From this experience and others, “I’ve come to know that God cares deeply about people,” Elder Clarke says. He welcomes surprise transfers and new callings that allow him to help others. “I hope I can minister,” he says of his new calling, “and not just administer.”

Born on December 11, 1945, in Rexburg, Idaho, USA, to Raymond and Gladys Clarke, he credits a good home, good friends, and his patriarch grandfather, who lived with his family, for strengthening his testimony as a child.

He earned an associate degree from Ricks College (now BYU–Idaho), a bachelor’s degree in business from Brigham Young University, and a master’s degree in business administration from Washington State University. He married Mary Anne Jackson on June 5, 1970, in the Idaho Falls Idaho Temple. They have six children.

He pursued a successful career in retail, filling senior executive positions. He has served as a full-time missionary in the Argentina South Mission, elders quorum president, stake Young Men president, bishop, member of the high council of the Buena Vista Virginia Stake, stake president, and assistant director of Church hosting. He was serving in the Second Quorum of the Seventy at the time of his call to the First Quorum of the Seventy.

“I’ve learned along the way that so many of God’s children need help,” he says. God answers their prayers through us, he says, “so that we can receive the great blessings of serving them.”

Elder Carl B. Cook 

As a young missionary in the Language Training Mission (the predecessor to the Missionary Training Center) preparing to go to Hamburg, Germany, Carl Bert Cook struggled to learn German. While he tried to grasp basic vocabulary, members of his district quickly moved on to more complex concepts. 

Frustrated by his lack of progress, young Elder Cook sought divine help through a priesthood blessing and prayer. After one particularly heartfelt prayer, Elder Cook remembers receiving a specific answer: the Lord hadn’t called him to master the German language but to serve with all of his heart, mind, and strength. 

“I immediately thought, ‘I can do that,’” says Elder Cook, recently called as a member of the First Quorum of the Seventy. “‘I can serve with all of my heart, mind, and strength.’ I stood up and felt a sense of relief. All of a sudden, my measuring stick changed from how my companion and district members were doing to how the Lord felt that I was doing.”

Although Elder Cook says that he didn’t necessarily learn the language more quickly after that experience, he no longer felt his previous concerns because he knew that he was doing what the Lord wanted him to do. That lesson, he says, has been important in all of the callings he’s held since, including bishop, counselor in a stake presidency, stake president, president of the New Zealand Auckland Mission, Area Seventy, and now in his current assignment. 

Elder Cook earned a bachelor’s degree in business marketing from Weber State College and a master’s degree in business administration from Utah State University. He spent his career working in real estate development.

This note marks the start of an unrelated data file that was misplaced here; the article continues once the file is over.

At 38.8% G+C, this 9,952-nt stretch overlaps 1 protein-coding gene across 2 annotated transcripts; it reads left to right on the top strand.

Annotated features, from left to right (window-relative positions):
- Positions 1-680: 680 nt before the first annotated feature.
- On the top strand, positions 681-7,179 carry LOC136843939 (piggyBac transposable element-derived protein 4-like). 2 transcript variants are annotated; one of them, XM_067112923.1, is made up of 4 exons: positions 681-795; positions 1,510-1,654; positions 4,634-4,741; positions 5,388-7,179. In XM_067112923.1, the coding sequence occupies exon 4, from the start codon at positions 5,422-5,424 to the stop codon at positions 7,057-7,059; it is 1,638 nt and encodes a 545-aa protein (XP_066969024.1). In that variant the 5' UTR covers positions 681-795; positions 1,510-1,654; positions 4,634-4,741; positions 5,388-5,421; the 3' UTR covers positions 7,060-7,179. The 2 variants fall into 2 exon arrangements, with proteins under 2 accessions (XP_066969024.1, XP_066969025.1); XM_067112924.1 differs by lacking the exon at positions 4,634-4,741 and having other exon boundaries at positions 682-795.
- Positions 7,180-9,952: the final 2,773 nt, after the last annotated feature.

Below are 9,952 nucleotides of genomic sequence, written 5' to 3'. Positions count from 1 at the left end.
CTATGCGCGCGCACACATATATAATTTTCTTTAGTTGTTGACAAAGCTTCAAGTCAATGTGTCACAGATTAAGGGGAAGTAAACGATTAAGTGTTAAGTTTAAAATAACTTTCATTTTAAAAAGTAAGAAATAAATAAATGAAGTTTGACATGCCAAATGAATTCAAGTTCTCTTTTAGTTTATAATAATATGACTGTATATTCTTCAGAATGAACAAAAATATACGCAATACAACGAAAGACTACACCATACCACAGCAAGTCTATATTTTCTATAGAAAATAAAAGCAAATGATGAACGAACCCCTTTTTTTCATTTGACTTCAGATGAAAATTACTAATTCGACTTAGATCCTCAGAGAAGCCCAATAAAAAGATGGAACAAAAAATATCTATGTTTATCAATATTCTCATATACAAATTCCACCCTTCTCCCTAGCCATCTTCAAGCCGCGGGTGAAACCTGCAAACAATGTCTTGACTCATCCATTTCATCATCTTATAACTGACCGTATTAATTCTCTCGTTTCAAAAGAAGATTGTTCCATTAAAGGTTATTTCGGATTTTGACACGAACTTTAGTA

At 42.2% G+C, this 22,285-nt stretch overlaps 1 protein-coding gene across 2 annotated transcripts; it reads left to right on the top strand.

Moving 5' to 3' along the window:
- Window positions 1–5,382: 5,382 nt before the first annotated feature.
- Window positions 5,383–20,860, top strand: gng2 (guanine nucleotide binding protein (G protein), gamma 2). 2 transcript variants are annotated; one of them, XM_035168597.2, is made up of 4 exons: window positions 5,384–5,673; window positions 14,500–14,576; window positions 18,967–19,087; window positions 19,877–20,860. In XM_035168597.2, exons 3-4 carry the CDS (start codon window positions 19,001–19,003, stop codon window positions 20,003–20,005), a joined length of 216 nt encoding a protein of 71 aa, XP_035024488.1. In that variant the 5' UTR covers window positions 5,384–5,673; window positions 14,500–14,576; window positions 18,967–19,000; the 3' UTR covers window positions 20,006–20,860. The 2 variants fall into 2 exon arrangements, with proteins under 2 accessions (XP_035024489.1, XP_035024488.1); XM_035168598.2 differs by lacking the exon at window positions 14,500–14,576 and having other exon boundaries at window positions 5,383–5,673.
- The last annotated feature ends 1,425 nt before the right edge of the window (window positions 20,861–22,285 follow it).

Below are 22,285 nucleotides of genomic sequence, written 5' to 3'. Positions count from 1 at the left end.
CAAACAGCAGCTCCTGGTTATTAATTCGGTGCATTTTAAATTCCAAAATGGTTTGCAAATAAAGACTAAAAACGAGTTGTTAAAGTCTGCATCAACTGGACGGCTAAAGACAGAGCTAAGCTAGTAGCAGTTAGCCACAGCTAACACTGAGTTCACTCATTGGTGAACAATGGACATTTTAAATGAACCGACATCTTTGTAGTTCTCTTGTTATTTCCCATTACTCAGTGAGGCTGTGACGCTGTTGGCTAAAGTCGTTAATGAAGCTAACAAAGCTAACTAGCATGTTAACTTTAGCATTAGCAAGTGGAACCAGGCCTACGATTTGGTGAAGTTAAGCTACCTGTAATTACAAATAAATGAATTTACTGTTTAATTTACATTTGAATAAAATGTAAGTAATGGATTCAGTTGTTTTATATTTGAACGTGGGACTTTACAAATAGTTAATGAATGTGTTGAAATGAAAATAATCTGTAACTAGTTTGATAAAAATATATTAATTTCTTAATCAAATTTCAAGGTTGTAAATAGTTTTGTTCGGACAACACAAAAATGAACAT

Elder Cook was born in Ogden, Utah, USA, in October 1957 to Ramona Cook Barker and the late Bert E. Cook. He married Lynette Hansen on December 14, 1979, in the Ogden Utah Temple. They are the parents of five children. 

Elder LeGrand R. Curtis Jr. 

Elder LeGrand Raine Curtis Jr. knows that “the Lord requireth the heart and a willing mind” (D&C 64:34).

“He loves serving in the Church, and he does it with hard work and a willing attitude,” says his wife, Jane Cowan Curtis, whom he married in the Salt Lake Temple on January 4, 1974. “Service is his greatest wish and desire.”

Elder Curtis was born in August 1952, in Ogden, Utah, USA, to LeGrand R. and Patricia Glade Curtis. His father later became a member of the Second Quorum of the Seventy (1990–95).

Before his call to the First Quorum of the Seventy, Elder Curtis Jr. served in the Italy North Mission and as bishop, high councilor, stake president, president of the Italy Padova Mission, and Area Seventy. He was serving as a member of the Fifth Quorum of the Seventy in the Utah Salt Lake City Area at the time of his call to the First Quorum.

Elder Curtis graduated from Brigham Young University with a degree in economics and earned his juris doctorate from the University of Michigan. At the time of his call, he was working as an attorney and partner at a law firm. In addition to school and work, Elder Curtis and his wife have raised five children.

After serving as an Area Seventy from 2004 to 2011, Elder Curtis says he has appreciated the opportunity to work with the General Authorities. “I have been blessed to work with some exceptional leaders in the Church,” he says. “Watching them and learning from them has been a great privilege.”

Sister Curtis says Elder Curtis always has had willing hands and a willing heart. “His attitude was always, ‘I will do,’” she says.

Doctrine and Covenants 64:34 ends with these words: “The willing and obedient shall eat the good of the land of Zion in these last days.” Brother and Sister Curtis say they and their children and grandchildren have been exceptionally blessed for serving the Lord.

Elder W. Christopher Waddell 

An unwritten guiding principle in Elder Wayne Christopher Waddell’s family has always been, “Trust in the Lord.”

“As you trust in the Lord, you don’t have to worry about major changes,” Elder Waddell says of life’s unexpected twists and turns. “We know He has our best interests at heart, and we will be blessed. ”